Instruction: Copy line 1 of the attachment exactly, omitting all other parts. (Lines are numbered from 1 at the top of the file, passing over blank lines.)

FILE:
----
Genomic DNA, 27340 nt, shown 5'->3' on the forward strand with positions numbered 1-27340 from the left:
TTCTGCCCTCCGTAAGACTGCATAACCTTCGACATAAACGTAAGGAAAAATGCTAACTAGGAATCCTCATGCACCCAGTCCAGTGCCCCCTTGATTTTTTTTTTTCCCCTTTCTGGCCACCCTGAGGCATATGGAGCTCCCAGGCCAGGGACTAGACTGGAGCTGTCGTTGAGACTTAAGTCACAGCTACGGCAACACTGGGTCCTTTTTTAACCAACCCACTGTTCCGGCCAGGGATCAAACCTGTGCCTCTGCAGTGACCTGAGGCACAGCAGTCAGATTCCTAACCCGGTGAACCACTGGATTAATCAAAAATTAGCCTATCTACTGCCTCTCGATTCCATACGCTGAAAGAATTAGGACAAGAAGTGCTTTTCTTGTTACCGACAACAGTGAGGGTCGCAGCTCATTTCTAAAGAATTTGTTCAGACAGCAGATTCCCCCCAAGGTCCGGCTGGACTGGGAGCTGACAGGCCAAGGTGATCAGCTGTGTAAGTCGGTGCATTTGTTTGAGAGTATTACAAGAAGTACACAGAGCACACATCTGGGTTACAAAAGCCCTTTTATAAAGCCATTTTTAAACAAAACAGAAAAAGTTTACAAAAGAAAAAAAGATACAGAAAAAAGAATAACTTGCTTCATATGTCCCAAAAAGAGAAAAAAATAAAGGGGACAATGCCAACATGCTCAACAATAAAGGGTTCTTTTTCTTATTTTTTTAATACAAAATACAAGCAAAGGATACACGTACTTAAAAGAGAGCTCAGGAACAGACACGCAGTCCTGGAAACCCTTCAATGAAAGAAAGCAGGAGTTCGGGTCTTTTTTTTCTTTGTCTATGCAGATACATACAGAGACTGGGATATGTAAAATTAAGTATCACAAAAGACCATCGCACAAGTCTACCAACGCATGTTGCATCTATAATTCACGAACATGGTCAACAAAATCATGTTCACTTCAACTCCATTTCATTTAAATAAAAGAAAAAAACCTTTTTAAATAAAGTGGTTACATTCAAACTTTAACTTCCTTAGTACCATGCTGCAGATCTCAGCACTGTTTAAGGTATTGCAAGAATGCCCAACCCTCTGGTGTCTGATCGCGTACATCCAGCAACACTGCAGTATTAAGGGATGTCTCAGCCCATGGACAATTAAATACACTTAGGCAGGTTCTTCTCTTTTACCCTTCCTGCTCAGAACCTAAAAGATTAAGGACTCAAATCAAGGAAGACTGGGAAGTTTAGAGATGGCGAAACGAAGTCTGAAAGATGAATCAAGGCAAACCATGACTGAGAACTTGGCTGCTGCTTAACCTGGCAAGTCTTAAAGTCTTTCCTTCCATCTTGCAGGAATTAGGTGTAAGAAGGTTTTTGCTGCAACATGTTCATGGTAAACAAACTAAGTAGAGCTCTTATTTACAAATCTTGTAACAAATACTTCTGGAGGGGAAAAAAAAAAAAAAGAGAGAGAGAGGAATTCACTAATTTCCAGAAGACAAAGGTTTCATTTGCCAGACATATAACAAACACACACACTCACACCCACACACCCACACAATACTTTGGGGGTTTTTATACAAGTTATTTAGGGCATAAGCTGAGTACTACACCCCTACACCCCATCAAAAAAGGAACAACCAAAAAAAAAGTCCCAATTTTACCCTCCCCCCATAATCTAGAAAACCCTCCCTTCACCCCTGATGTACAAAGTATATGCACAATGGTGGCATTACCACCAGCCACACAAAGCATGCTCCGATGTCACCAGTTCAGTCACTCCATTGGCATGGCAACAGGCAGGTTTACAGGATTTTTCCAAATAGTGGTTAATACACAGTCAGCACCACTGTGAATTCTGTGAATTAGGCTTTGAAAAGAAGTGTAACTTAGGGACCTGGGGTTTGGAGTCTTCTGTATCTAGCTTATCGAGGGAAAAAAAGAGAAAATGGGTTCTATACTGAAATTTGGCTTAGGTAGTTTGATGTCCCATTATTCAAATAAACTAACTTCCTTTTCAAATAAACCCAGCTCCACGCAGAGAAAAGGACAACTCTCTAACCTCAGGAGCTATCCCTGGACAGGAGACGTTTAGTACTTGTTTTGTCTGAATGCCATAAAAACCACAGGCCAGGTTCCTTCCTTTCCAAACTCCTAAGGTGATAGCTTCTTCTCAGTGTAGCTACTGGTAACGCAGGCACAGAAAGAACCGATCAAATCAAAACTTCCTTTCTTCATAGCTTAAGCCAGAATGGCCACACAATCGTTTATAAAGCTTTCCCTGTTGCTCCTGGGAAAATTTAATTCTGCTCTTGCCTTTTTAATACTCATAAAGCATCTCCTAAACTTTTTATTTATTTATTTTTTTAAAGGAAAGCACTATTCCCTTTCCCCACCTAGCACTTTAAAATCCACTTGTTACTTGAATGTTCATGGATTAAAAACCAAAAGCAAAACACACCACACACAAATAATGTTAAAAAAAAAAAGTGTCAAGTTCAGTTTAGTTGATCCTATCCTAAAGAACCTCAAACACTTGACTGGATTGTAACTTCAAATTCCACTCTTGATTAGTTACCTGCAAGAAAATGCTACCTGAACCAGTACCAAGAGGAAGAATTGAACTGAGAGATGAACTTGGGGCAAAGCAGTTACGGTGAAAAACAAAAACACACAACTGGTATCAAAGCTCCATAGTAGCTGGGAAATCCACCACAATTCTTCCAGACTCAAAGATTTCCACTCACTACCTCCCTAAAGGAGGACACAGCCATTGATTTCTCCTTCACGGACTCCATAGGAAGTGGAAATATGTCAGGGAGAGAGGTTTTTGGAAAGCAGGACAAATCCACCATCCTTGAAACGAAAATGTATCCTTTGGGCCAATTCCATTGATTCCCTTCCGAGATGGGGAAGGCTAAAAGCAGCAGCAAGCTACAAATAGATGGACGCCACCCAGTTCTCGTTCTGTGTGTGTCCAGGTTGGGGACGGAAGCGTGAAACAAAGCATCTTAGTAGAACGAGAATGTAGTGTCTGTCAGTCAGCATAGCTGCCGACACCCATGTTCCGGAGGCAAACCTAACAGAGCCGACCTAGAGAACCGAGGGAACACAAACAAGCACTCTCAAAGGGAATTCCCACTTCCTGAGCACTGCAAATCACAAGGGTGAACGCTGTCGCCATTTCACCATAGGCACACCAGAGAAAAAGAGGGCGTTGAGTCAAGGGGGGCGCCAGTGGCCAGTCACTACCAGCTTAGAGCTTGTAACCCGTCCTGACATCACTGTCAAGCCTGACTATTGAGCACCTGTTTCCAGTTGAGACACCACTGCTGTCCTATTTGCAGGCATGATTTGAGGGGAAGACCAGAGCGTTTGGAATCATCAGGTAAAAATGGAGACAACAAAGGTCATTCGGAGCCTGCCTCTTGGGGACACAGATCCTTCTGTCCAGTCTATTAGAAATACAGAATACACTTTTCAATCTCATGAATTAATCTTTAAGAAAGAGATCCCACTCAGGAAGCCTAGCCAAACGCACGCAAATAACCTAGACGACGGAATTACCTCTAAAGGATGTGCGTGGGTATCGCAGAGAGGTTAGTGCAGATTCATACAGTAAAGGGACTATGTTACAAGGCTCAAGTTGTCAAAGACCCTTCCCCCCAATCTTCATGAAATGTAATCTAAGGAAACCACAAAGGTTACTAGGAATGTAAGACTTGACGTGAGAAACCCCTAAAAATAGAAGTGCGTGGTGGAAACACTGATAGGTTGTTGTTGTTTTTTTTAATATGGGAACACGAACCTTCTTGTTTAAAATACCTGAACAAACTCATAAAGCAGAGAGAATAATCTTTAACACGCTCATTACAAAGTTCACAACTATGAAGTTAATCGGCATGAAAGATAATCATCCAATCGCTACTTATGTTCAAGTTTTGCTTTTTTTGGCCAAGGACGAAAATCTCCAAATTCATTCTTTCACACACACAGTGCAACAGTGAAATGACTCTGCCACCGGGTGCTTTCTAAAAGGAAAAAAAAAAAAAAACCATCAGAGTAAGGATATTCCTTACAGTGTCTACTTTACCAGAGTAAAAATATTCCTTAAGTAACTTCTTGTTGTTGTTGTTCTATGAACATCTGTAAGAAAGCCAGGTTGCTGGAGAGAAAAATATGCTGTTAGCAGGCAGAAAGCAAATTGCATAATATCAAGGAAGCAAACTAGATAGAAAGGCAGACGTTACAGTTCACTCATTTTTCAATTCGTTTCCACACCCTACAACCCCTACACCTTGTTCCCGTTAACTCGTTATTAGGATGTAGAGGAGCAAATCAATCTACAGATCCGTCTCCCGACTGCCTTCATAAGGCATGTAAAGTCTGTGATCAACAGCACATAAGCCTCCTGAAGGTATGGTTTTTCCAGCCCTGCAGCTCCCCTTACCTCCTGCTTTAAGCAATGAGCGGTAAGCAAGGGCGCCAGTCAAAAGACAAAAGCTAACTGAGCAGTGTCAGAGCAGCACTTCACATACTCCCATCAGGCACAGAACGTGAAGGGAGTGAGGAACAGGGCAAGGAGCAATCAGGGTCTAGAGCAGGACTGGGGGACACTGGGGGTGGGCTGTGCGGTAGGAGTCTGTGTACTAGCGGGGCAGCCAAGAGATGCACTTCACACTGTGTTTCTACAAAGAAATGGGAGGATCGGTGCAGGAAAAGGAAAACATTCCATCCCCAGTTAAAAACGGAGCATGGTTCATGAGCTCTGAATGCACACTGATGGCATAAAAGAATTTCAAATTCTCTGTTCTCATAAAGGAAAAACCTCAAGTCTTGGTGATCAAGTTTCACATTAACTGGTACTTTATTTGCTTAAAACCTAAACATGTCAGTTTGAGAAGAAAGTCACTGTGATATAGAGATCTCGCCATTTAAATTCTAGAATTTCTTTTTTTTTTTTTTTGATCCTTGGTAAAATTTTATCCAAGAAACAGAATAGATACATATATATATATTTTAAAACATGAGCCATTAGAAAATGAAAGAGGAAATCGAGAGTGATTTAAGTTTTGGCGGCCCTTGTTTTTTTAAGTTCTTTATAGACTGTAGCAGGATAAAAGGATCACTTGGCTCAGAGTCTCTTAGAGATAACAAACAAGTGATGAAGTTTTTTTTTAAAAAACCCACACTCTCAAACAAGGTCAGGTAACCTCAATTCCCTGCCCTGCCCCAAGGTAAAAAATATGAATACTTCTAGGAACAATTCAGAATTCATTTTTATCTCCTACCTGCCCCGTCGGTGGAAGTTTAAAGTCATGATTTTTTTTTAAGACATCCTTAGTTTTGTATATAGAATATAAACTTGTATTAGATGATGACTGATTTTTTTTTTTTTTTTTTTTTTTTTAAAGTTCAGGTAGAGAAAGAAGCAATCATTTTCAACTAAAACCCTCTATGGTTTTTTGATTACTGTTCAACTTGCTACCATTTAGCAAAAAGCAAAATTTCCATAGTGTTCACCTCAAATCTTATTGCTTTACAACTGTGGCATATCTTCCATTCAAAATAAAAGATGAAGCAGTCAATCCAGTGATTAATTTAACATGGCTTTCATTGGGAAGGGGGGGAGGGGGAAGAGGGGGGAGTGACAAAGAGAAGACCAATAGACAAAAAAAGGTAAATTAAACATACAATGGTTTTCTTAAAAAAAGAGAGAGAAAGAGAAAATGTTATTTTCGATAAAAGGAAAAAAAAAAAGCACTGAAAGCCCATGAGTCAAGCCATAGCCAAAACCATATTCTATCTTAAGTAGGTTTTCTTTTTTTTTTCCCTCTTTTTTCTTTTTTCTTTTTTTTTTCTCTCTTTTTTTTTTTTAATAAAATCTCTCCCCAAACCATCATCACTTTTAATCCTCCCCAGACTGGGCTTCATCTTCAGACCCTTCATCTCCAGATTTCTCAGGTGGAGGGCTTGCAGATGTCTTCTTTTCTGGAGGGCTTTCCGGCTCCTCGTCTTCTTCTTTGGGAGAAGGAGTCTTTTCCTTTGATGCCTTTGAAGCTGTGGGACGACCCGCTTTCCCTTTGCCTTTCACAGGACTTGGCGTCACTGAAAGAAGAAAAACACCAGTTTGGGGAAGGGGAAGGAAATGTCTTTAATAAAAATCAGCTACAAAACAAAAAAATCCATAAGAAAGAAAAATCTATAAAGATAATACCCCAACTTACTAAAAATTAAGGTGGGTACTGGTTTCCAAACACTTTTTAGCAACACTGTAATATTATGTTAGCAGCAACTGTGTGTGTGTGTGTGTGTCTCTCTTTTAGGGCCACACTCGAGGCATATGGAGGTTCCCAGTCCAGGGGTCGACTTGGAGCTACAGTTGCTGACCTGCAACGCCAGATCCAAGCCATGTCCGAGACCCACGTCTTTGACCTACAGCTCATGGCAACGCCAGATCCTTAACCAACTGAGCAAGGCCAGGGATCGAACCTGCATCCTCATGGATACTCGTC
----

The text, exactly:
Genomic DNA, 27340 nt, shown 5'->3' on the forward strand with positions numbered 1-27340 from the left: